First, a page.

Synthetic strategies for plant signalling studies: molecular toolbox and orthogonal platforms

Justine Braguy, Matias D. Zurbriggen

Research output: Contribution to journalArticlepeer-review

14 Scopus citations


Plants deploy a wide array of signalling networks integrating environmental cues with growth, defence and developmental responses. The high level of complexity, redundancy and connection between several pathways hampers a comprehensive understanding of involved functional and regulatory mechanisms. The implementation of synthetic biology approaches is revolutionizing experimental biology in prokaryotes, yeasts and animal systems and can likewise contribute to a new era in plant biology. This review gives an overview on synthetic biology approaches for the development and implementation of synthetic molecular tools and techniques to interrogate, understand and control signalling events in plants, ranging from strategies for the targeted manipulation of plant genomes up to the spatiotemporally resolved control of gene expression using optogenetic approaches. We also describe strategies based on the partial reconstruction of signalling pathways in orthogonal platforms, like yeast, animal and in vitro systems. This allows a targeted analysis of individual signalling hubs devoid of inter-connectivity with endogenous interacting components. Implementation of the interdisciplinary synthetic biology tools and strategies is not exempt of challenges and hardships but simultaneously most rewarding in terms of the advances in basic and applied research. As witnessed in other areas, these original theoretical-experimental avenues will lead to a breakthrough in the ability to study and comprehend plant signalling networks. This article is protected by copyright. All rights reserved.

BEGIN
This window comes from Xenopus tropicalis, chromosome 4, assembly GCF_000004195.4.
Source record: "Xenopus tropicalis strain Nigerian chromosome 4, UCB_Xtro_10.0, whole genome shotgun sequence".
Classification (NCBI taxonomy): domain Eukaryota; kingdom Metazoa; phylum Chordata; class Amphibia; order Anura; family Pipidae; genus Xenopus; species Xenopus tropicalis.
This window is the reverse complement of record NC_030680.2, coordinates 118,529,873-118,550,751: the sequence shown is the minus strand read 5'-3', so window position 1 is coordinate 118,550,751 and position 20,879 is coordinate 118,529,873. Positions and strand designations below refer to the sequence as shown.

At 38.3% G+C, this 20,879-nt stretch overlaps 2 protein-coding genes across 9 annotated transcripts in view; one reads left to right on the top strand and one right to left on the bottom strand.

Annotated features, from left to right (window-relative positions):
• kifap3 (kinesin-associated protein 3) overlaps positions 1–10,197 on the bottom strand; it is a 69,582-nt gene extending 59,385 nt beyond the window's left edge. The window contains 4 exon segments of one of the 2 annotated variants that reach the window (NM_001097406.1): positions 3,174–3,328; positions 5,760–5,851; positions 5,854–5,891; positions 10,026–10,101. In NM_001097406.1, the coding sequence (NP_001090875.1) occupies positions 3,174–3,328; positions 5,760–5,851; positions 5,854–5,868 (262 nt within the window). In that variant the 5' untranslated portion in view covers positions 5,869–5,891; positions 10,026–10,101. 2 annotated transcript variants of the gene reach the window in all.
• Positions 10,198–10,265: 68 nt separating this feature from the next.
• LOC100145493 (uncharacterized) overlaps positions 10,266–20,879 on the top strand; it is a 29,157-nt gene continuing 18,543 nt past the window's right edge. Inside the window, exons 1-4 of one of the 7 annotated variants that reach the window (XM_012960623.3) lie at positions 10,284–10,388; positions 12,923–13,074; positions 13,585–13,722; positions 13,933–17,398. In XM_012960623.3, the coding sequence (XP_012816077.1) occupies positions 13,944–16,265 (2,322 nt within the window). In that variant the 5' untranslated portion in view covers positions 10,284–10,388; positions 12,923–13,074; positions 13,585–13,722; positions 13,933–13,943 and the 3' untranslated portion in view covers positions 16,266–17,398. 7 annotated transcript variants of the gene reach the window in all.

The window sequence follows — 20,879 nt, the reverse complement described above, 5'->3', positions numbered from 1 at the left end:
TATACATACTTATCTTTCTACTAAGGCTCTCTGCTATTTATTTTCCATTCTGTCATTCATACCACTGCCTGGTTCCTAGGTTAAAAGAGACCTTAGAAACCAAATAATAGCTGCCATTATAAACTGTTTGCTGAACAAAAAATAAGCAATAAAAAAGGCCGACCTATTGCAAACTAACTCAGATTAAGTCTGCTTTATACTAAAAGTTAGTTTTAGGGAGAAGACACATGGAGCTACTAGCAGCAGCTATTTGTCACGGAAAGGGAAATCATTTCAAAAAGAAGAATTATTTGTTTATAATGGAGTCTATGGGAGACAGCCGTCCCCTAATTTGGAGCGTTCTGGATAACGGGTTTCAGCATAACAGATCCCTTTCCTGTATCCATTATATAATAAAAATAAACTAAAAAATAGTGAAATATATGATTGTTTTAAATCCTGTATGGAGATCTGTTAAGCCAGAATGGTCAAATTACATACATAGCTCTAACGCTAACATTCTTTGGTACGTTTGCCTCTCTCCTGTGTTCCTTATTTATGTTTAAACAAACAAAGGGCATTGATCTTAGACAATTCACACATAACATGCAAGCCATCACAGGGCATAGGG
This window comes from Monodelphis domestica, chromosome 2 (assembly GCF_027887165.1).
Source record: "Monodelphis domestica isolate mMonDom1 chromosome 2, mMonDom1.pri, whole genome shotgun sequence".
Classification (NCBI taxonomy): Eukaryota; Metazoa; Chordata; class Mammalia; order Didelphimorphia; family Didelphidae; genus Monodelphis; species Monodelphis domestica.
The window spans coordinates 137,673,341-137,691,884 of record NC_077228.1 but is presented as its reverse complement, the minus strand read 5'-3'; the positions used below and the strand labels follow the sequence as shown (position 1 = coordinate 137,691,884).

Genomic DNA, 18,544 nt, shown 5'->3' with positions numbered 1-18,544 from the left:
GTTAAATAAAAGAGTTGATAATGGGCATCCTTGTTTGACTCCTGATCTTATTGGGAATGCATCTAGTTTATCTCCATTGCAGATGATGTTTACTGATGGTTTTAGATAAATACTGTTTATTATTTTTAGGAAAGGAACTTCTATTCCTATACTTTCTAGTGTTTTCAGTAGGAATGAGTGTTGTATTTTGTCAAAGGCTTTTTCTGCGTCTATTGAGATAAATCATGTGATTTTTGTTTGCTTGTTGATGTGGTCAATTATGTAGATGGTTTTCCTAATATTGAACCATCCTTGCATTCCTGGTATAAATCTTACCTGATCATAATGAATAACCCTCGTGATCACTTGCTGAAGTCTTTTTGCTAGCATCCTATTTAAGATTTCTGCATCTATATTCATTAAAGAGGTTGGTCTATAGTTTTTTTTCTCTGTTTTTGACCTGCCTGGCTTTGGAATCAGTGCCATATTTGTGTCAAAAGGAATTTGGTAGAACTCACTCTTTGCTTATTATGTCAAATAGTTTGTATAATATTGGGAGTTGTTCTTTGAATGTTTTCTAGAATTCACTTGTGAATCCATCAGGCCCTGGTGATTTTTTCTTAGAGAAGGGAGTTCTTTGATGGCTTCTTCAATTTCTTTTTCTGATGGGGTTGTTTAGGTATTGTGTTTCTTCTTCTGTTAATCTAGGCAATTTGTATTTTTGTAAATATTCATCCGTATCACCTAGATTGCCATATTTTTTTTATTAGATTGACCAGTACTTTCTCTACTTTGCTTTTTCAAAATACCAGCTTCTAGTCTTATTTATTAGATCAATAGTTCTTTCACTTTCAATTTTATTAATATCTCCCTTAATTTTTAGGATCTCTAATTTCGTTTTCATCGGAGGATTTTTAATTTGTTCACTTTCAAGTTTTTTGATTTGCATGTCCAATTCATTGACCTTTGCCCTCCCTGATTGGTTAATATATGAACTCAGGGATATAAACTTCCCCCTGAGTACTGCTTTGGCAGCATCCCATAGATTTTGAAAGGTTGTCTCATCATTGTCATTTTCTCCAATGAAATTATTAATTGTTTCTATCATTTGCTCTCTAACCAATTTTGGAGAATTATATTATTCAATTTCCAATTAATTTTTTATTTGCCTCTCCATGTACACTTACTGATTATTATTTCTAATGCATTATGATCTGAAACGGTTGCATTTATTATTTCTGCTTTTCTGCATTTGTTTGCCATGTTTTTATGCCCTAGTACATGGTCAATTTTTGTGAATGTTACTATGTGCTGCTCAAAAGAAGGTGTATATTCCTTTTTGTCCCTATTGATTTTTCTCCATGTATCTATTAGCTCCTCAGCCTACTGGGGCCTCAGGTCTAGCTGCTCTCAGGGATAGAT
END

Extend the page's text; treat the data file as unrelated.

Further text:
Original languageEnglish (US)
Pages (from-to)118-138
Number of pages21
JournalThe Plant Journal
Issue number1
StatePublished - Aug 2 2016

Bibliographical note

KAUST Repository Item: Exported on 2020-10-01
Acknowledgements: We are indebted to Prof. Nestor Carrillo, Sophia L. Samodelov, Rocio Ochoa-Fernandez and
Romina Sellaro for fruitful discussions and comments on the manuscript. We apologize to our
colleagues whose work could not be cited due to space constraints. This work was supported by
the Deutsche Forschungsgemeinschaft (DFG, EXC 1028) and the Heinrich-Heine-Universität
Düsseldorf, Germany.

ASJC Scopus subject areas

  • Plant Science
  • Cell Biology
  • Genetics


Dive into the research topics of 'Synthetic strategies for plant signalling studies: molecular toolbox and orthogonal platforms'. Together they form a unique fingerprint.

Cite this